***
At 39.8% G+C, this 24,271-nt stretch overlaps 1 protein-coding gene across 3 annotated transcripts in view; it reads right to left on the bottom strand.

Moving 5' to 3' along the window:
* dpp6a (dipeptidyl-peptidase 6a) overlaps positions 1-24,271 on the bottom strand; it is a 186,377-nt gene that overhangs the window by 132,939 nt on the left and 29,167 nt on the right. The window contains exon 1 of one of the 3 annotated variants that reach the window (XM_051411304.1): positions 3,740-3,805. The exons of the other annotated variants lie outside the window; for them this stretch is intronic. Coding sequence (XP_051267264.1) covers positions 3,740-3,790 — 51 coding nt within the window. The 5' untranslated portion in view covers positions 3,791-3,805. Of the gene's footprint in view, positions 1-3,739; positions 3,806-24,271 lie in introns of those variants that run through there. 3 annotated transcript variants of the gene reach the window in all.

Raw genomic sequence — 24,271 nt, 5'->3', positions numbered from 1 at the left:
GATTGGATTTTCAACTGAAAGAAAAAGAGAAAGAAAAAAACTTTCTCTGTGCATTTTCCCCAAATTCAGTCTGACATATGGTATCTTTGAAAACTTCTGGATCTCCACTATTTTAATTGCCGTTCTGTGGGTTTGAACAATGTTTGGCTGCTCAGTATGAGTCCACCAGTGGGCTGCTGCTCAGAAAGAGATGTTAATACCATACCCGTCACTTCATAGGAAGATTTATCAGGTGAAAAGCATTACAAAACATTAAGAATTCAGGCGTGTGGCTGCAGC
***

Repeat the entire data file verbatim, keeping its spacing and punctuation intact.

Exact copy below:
At 39.8% G+C, this 24,271-nt stretch overlaps 1 protein-coding gene across 3 annotated transcripts in view; it reads right to left on the bottom strand.

Moving 5' to 3' along the window:
* dpp6a (dipeptidyl-peptidase 6a) overlaps positions 1-24,271 on the bottom strand; it is a 186,377-nt gene that overhangs the window by 132,939 nt on the left and 29,167 nt on the right. The window contains exon 1 of one of the 3 annotated variants that reach the window (XM_051411304.1): positions 3,740-3,805. The exons of the other annotated variants lie outside the window; for them this stretch is intronic. Coding sequence (XP_051267264.1) covers positions 3,740-3,790 — 51 coding nt within the window. The 5' untranslated portion in view covers positions 3,791-3,805. Of the gene's footprint in view, positions 1-3,739; positions 3,806-24,271 lie in introns of those variants that run through there. 3 annotated transcript variants of the gene reach the window in all.

Raw genomic sequence — 24,271 nt, 5'->3', positions numbered from 1 at the left:
GATTGGATTTTCAACTGAAAGAAAAAGAGAAAGAAAAAAACTTTCTCTGTGCATTTTCCCCAAATTCAGTCTGACATATGGTATCTTTGAAAACTTCTGGATCTCCACTATTTTAATTGCCGTTCTGTGGGTTTGAACAATGTTTGGCTGCTCAGTATGAGTCCACCAGTGGGCTGCTGCTCAGAAAGAGATGTTAATACCATACCCGTCACTTCATAGGAAGATTTATCAGGTGAAAAGCATTACAAAACATTAAGAATTCAGGCGTGTGGCTGCAGC